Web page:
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Induction of trypsinogen secretion in herring larvae (Clupea harengus)
Pedersen, B.H.; Andersen, K.P. (1992). Induction of trypsinogen secretion in herring larvae (Clupea harengus). Mar. Biol. (Berl.) 112(4): 559-565
In: Marine Biology. Springer: Heidelberg; Berlin. ISSN 0025-3162, more
Peer reviewed article  

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Keywords
    Marine environment; Pancreas; Clupea harengus Linnaeus, 1758 [WoRMS]; Marine

Authors  Top 
  • Pedersen, B.H.
  • Andersen, K.P.

Abstract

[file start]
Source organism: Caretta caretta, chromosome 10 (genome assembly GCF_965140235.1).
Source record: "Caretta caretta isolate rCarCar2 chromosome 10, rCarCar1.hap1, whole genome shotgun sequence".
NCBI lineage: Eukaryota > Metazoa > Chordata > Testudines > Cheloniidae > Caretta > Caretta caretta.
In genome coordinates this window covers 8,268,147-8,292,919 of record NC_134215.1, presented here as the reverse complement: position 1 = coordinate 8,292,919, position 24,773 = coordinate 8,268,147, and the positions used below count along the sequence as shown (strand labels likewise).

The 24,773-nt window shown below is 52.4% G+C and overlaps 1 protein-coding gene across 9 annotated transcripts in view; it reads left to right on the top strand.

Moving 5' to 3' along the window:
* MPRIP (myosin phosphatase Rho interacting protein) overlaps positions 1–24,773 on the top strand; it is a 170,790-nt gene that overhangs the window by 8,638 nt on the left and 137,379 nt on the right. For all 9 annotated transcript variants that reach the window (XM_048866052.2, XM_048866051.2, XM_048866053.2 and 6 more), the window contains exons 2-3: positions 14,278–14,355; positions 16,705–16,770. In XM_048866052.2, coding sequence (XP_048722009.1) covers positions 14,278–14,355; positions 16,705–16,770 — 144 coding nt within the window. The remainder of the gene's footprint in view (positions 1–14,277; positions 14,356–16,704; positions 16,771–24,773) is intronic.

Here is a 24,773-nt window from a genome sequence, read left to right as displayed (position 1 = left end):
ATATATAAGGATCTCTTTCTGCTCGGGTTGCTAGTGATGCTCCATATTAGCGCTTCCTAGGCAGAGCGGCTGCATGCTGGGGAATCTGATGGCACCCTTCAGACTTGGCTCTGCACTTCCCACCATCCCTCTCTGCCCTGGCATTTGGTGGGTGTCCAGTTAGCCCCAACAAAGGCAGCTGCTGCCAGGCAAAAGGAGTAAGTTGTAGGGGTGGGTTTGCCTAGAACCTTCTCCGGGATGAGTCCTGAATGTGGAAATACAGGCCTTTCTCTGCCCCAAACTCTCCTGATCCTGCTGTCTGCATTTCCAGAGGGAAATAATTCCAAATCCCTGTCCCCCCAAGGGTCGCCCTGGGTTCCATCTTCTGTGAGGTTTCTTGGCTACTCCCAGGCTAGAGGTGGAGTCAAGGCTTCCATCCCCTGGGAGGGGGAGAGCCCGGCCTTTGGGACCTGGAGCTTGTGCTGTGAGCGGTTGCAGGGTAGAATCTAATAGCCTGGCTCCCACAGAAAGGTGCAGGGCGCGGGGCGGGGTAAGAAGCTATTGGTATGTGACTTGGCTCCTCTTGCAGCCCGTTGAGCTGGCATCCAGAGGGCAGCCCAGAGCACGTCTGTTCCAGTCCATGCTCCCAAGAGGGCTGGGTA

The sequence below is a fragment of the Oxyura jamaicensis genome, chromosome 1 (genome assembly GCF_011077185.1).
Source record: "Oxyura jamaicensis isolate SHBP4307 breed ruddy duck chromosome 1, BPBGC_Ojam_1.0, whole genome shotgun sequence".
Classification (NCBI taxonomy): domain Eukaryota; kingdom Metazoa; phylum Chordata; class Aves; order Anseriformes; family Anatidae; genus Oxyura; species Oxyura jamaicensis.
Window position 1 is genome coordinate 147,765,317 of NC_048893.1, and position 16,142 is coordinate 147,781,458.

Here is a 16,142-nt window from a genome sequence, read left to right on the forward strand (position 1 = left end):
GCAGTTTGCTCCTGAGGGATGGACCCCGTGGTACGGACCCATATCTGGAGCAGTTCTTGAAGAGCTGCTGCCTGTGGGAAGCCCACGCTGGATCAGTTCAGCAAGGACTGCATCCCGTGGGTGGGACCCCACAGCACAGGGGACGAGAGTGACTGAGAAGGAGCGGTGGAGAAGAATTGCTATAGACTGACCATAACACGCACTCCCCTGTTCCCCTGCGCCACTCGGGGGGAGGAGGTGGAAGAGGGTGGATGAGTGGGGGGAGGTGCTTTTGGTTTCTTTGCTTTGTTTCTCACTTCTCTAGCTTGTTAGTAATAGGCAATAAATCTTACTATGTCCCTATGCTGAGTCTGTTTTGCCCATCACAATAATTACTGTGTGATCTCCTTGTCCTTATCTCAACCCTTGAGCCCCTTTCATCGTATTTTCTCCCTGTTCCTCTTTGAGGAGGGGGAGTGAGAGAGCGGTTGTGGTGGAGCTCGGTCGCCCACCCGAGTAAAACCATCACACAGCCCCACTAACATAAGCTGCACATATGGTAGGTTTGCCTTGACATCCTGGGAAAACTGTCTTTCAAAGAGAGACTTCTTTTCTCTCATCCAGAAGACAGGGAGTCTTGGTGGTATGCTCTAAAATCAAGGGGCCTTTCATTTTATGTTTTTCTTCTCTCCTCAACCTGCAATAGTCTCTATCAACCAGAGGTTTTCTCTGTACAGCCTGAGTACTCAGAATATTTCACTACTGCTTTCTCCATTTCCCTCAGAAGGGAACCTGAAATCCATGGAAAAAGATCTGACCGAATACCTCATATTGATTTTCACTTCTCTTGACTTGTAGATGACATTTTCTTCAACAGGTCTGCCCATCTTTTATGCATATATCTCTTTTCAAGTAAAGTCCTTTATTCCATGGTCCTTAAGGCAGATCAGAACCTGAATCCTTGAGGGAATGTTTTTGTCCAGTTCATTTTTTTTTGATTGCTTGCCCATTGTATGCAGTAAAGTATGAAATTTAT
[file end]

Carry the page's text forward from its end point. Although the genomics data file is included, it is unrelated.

Mechanisms initiating trypsinogen secretion were studied in laboratory reared herring larvae (Clupea harengus L.) exposed to physical and chemical stimuli. Pancreatic secretion of trypsinogen was quantified for each stimulus type as the increase above pre-stimulus level of intestinal trypsin content. Larval prey types were: nauplii, copepodites or adult Acartia tonsa, small polystyrene spheres (diameter 94 mgrm), small (diameter 79 mgrm) or large (diameter 170 mgrm) polystyrene-latex spheres. Intestinal trypsin content can be expressed as a function of two variables: meal size and content of pancreatic trypsinogen. Trypsinogen secretion increases with different prey items in the order: small spheres, nauplii and copepodites. Larvae which eat large spheres secrete more enzyme than if fed small spheres but trypsinogen secretion is similar in fish larvae fed copepodites and large spheres. The fact that the size of non-biodegradable particles exerts a major control over trypsinogen secretion suggests neural — as opposed to chemically mediated — initiation of secretion. A cephalic phase of secretory stimulation could not be demonstrated during swallowing of copepods or exposure for 2 to 3 h to compounds which leak from live copepodites. As cephalic and gastric phases of secretory stimulation are absent, initiation of trypsinogen secretion must take place in the intestine. Larval herring retain trypsin in the intestine. Ca. 4.5 h after a meal, 3/4 of the enzyme is located in the intestinal fluid, presumably available for hydrolysis of subsequent meals, and the high proportion (ca. 25%) of the pancreatic trypsinogen content which is secreted for copepodite prey may thus not be energetically wasteful for the larvae.

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